The inhabitants of Easter Island consumed a diet that was lacking in seafood and was, literally, quite ratty.
The island, also called Rapa Nui, first settled around A.D. 1200, is famous for its more than 1,000 "walking" Moai statues, most of which originally faced inland. Located in the South Pacific, Rapa Nui is the most isolated inhabited landmass on Earth; the closest inhabitants are located on the Pitcairn Islands about 1,200 miles (1,900 kilometers) to the west.
To determine the diet of its past inhabitants, researchers analyzed the nitrogen and carbon isotopes, or atoms of an element with different numbers of neutrons, from the teeth (specifically the dentin) of 41 individuals whose skeletons had been previously excavated on the island. To get an idea of what the islanders ate before dying, the researchers then compared the isotope values with those of animal bones excavated from the island. [Photos of Walking Easter Island Statues]
Additionally, the researchers were able to radiocarbon date 26 of the teeth remains, allowing them to plot how the diet on the island changed over time. Radiocarbon dating works by measuring the decay of carbon-14 allowing a date range to be assigned to each individual; it's a method commonly used in archaeology on organic material. The research was published recently online in the American Journal of Physical Anthropology.
The researchers found that throughout time, the people on the island consumed a diet that was mainly terrestrial. In fact, in the first few centuries of the island's history (up to about A.D. 1650) some individuals used Polynesian rats (also known as kiore) as their main source of protein. The rat is somewhat smaller than European rats and, according to ethnographic accounts, tasty to eat.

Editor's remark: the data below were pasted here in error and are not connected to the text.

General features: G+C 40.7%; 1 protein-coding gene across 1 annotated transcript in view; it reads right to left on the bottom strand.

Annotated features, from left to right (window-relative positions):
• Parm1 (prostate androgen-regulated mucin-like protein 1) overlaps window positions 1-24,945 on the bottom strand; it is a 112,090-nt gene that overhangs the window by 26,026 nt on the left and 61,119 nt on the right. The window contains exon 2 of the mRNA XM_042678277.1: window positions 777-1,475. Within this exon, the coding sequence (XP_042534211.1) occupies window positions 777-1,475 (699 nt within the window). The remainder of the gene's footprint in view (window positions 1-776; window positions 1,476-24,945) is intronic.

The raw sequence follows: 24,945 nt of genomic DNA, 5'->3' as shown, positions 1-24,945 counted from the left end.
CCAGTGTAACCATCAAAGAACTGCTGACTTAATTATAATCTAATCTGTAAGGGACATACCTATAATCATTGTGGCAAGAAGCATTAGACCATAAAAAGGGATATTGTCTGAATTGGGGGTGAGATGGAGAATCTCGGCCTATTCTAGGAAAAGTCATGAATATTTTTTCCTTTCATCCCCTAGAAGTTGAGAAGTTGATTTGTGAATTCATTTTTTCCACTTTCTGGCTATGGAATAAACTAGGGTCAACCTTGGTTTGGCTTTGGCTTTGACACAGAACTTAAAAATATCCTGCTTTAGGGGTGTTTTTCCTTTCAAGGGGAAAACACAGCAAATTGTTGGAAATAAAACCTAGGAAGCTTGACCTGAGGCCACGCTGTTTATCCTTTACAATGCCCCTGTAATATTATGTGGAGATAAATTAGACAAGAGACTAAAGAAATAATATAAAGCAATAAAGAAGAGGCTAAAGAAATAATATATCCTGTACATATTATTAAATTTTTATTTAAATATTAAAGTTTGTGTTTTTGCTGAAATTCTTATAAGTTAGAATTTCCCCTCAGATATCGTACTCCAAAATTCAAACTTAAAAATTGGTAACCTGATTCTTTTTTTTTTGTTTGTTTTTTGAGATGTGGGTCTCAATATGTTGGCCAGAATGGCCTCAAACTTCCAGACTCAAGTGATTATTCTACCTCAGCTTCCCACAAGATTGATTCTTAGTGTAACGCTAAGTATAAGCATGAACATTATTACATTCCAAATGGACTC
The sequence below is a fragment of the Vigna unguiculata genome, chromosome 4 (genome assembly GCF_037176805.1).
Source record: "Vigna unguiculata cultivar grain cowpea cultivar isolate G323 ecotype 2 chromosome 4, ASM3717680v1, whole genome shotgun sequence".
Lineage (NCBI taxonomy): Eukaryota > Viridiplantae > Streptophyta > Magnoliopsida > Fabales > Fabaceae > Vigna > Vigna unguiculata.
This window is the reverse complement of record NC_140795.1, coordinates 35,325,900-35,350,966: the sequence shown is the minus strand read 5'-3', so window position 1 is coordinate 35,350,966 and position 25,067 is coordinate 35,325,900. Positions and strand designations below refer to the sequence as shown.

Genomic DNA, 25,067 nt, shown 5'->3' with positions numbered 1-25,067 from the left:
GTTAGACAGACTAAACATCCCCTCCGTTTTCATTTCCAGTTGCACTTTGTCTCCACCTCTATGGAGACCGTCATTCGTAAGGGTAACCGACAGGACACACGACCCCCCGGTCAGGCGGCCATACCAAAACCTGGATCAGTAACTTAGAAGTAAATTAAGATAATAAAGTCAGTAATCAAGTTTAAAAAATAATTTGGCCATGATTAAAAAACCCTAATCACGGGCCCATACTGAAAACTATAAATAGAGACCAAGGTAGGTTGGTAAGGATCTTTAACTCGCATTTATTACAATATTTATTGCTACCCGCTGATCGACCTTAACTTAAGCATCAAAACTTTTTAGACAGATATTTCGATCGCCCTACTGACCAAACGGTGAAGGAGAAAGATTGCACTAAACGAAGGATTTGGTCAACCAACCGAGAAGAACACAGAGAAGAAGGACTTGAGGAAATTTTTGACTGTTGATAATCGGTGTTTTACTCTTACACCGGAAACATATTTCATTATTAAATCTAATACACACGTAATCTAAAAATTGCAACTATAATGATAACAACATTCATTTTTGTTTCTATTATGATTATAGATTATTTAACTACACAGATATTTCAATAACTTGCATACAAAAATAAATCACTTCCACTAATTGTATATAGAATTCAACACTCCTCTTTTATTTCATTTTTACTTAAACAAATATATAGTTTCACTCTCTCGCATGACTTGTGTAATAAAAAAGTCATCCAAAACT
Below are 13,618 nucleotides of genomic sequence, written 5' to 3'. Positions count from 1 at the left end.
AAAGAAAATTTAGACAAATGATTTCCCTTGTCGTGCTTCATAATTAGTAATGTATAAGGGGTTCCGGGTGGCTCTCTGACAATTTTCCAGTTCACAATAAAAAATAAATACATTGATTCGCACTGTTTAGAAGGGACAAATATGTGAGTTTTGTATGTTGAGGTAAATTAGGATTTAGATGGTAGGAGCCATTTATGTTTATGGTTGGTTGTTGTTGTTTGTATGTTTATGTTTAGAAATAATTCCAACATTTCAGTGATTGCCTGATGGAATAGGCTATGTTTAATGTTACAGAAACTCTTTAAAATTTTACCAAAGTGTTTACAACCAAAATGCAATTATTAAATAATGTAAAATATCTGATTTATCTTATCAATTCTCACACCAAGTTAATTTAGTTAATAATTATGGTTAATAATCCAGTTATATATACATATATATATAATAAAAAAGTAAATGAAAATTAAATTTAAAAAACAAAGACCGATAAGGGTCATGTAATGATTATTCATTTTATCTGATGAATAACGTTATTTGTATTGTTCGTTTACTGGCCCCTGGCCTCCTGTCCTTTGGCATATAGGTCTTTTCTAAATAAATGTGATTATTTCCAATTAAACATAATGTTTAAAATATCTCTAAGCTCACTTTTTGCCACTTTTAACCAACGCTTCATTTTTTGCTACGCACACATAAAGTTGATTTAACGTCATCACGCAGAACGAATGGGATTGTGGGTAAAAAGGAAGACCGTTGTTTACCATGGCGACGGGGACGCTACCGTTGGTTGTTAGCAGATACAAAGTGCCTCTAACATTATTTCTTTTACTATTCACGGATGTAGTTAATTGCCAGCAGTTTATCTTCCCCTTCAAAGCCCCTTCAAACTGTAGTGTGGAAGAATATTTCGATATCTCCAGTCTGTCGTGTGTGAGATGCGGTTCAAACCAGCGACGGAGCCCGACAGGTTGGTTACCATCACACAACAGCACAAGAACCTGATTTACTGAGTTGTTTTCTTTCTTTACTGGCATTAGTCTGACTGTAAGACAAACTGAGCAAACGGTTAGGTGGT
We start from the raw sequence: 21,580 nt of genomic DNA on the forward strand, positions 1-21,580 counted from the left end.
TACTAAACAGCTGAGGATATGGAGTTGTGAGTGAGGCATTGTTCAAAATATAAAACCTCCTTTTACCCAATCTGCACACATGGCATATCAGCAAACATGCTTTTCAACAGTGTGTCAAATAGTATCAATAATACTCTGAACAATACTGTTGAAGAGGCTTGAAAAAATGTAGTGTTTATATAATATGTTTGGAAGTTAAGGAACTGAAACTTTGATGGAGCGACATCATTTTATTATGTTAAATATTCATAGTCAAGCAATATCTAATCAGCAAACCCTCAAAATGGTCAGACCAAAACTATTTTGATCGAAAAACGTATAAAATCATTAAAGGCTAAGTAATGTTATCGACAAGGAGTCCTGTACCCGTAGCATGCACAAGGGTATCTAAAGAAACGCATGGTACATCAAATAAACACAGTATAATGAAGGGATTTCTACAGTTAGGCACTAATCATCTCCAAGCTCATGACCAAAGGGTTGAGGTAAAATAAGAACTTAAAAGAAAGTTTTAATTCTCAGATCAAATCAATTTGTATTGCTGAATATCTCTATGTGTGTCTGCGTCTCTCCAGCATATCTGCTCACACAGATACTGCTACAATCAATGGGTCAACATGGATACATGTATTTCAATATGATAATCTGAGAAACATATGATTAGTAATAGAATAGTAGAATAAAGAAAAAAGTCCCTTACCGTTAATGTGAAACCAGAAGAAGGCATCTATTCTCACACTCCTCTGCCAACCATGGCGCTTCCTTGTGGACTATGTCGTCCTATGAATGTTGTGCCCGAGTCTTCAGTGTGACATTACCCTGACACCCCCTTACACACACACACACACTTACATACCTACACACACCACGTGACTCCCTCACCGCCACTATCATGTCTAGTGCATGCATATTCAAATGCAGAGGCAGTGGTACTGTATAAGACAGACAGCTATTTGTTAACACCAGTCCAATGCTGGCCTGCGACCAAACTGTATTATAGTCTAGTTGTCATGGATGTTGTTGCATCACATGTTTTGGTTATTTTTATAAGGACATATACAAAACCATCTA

"Our results indicate that contrary to previous zooarchaeological studies, diet was predominantly terrestrial throughout the entire sequence of occupation, with reliance on rats, chickens and C3 plants," the researchers write in their journal article, noting that the resources from C3 plants (or those that use typical photosynthesis to make sugars) would have included yams, sweet potatoes and bananas.
The islanders' use of rats was not surprising to the researchers. Archaeological excavations show the presence of the Polynesian rat across the Pacific. The Polynesian form commonly travels with humans on ocean voyages and, like any other rat, multiplies rapidly when it arrives on a new island. In some cases, the rats were probably transported intentionally to be used as food, something supported by ethnographic accounts stating that, in some areas of Polynesia, rats were being consumed at the time of European contact. Additionally, previous research has suggested the rats were at least partly responsible for the deforestation of Rapa Nui.